And there were problems with these votes, since the Sem-inole County Canvassing Board had allowed Republican Party volunteers to fill in missing data on absentee-ballot applications completed by registered Republicansa violation of Florida lawand many overseas absentee ballots from members of the armed forces lacked the postmarks required by law.
United States, might not, without any special authority for that purpose, in the then existing state of things, have empowered the officers commanding the armed vessels of the United States, to seize and send into port for adjudication, American vessels which were forfeited by being engaged in this illicit commerce.
Without depending on prayers or miracles, he boldly armed against the public enemy, and his pastoral letters admonished the Italians of their danger and their duty.
Again and again he had seen Castle Aldaran under siege, arrows flying, armed men striking, lightnings aflare and striking down on the keep.
Hector ranged on, now flaring along the front, now shouting his orders back toward the rear, all of him armed in bronze aflash like lightning flung by Father Zeus with his battle-shield of thunder.
They were maras, a sort of agouti, a little larger than their congeners of tropical countries, regular American rabbits, with long ears, jaws armed on each side with five molars, which distinguish the agouti.
Also we of the Amapakati, the council, were there, and ranged round the fence of the space, armed with short sticks only--not with kerries, my father--was that regiment of young men which Dingaan had not sent away, the captain of the regiment being stationed near to the king, on the right.
In the space of just a few minutes she had seen ten armed men carrying suitcases, a sable-garbed woman with two steel hooks for hands, and now a diamond-studded blond followed by a hulking, apish brute of a man.
Hence, while he has endeavored truly to depict--or to let those who made history at the time help him to depict--the enormity of the offence of the armed Rebellion and of the heresies and plottings of certain Southern leaders precipitating it, yet not one word will be found, herein, condemnatory of those who, with manly candor, soldierly courage, and true patriotism, acknowledged that error when the ultimate arbitrament of the sword had decided against them.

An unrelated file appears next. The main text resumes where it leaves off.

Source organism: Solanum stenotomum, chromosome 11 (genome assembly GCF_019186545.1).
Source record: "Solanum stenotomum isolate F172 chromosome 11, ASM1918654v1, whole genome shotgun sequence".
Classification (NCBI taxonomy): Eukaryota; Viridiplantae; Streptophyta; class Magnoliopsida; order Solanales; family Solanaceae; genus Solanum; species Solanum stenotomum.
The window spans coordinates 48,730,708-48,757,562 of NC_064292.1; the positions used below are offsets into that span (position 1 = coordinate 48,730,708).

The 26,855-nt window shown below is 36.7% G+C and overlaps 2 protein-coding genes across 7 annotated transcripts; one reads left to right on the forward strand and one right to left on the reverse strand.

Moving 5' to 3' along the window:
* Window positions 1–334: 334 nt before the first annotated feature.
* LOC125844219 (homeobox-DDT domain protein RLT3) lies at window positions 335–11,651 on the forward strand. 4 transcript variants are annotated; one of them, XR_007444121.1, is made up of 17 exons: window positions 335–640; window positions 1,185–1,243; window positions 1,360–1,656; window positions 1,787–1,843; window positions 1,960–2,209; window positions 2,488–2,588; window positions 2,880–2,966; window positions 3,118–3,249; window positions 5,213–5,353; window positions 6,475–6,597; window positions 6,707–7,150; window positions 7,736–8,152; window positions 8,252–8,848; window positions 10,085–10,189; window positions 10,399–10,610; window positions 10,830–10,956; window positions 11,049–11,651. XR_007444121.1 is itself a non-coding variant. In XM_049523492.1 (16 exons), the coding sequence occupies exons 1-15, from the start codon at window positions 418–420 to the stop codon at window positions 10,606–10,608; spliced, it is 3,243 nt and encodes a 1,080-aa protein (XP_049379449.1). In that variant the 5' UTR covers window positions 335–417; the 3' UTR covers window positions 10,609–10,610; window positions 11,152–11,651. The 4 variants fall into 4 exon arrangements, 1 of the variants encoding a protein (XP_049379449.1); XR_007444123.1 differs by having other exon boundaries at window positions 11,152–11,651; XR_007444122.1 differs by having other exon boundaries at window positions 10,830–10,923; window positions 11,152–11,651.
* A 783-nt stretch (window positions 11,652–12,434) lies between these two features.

The arquebusiers poured their fire into them as they crossed the moat, and then fell back behind their comrades, who were armed with pike and sword.
He had a tolerably large escort: two hundred Hebrian arquebusiers and swordsmen and eighty heavy cavalry armed with lances and paired matchlock pistols.
In the spring of 1930 three young lieutenants, Ludin, Scheringer and Wendt, of the garrison at Ulm were arrested for spreading Nazi doctrines in the Army and for trying to induce their fellow officers to agree that in the case of an armed Nazi revolt they would not fire on the rebels.
Alexander ascended his tribunal, and with a modest firmness represented to the armed multitude the absolute necessity, as well as his inflexible resolution, of correcting the vices introduced by his impure predecessor, and of maintaining the discipline, which could not be relaxed without the ruin of the Roman name and empire.
He saw guards, relaxed though in uniform, armed only with holstered pistols, an officer, and one man in overalls, incongruous as a plumber might have been in those aseptic surroundings.